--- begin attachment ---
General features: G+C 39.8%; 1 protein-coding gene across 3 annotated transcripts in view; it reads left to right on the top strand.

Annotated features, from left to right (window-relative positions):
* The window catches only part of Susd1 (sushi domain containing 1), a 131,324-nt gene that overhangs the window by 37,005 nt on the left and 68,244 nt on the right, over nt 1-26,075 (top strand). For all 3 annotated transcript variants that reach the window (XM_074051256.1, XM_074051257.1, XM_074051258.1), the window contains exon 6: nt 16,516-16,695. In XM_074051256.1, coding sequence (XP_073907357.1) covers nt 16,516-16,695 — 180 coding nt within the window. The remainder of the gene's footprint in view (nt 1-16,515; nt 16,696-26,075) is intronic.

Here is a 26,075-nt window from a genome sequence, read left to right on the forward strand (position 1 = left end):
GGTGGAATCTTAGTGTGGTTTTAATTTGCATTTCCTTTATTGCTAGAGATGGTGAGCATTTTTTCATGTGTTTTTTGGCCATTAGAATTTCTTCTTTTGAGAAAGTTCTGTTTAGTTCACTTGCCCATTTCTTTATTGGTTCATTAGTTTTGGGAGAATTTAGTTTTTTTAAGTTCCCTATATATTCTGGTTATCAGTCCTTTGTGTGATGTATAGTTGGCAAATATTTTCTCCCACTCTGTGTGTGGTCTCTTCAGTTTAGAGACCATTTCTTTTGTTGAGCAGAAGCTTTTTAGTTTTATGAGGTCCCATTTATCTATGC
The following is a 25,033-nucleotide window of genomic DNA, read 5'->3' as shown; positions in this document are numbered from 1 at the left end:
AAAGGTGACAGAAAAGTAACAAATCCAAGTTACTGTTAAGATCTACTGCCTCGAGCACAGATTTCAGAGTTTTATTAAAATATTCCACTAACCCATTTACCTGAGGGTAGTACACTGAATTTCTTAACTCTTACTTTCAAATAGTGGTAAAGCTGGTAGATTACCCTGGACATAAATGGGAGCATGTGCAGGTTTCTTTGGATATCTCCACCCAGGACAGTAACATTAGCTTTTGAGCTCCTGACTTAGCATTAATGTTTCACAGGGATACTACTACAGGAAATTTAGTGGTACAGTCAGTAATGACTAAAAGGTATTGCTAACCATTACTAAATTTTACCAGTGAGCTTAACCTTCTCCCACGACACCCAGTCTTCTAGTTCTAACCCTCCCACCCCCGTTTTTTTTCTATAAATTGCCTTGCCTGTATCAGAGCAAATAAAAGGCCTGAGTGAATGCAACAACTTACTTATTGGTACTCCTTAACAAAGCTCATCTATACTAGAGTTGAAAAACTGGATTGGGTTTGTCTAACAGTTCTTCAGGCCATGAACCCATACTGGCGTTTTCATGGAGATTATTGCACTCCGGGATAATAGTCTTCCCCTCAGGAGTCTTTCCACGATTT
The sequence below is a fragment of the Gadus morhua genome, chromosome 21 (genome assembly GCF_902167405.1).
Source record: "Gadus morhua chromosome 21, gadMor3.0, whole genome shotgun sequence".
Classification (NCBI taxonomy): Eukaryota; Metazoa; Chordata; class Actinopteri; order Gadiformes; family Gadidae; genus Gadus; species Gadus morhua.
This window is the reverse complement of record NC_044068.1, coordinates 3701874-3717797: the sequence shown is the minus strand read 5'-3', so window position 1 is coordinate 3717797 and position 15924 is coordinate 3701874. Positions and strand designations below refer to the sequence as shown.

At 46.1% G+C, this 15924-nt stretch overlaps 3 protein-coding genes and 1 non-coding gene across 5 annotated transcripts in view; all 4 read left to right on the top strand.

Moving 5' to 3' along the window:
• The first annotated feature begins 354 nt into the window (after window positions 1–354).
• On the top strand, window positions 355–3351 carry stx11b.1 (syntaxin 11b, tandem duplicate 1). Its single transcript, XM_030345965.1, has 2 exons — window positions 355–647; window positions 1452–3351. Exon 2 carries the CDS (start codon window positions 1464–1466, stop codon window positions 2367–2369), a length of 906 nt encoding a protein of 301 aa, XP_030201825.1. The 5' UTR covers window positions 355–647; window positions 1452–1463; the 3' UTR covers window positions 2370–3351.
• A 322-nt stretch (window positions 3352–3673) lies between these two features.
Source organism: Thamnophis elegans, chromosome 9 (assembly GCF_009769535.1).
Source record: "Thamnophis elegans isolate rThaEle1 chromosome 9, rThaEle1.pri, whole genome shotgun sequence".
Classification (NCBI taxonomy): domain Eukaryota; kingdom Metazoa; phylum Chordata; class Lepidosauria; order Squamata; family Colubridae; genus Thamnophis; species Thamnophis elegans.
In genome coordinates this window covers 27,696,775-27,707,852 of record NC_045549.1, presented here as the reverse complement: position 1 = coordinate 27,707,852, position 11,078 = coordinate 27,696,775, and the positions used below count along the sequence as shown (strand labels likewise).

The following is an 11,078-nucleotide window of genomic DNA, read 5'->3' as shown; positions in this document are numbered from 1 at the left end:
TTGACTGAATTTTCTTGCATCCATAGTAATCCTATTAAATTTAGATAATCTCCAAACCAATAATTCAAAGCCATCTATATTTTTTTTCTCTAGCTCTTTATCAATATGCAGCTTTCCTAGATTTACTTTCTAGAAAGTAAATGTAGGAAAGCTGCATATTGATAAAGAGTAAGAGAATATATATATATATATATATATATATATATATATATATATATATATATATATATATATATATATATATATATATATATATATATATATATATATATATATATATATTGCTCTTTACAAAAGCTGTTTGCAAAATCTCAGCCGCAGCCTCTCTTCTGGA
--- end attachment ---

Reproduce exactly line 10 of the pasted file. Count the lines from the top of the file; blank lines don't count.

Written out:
Classification (NCBI taxonomy): Eukaryota; Metazoa; Chordata; class Actinopteri; order Gadiformes; family Gadidae; genus Gadus; species Gadus morhua.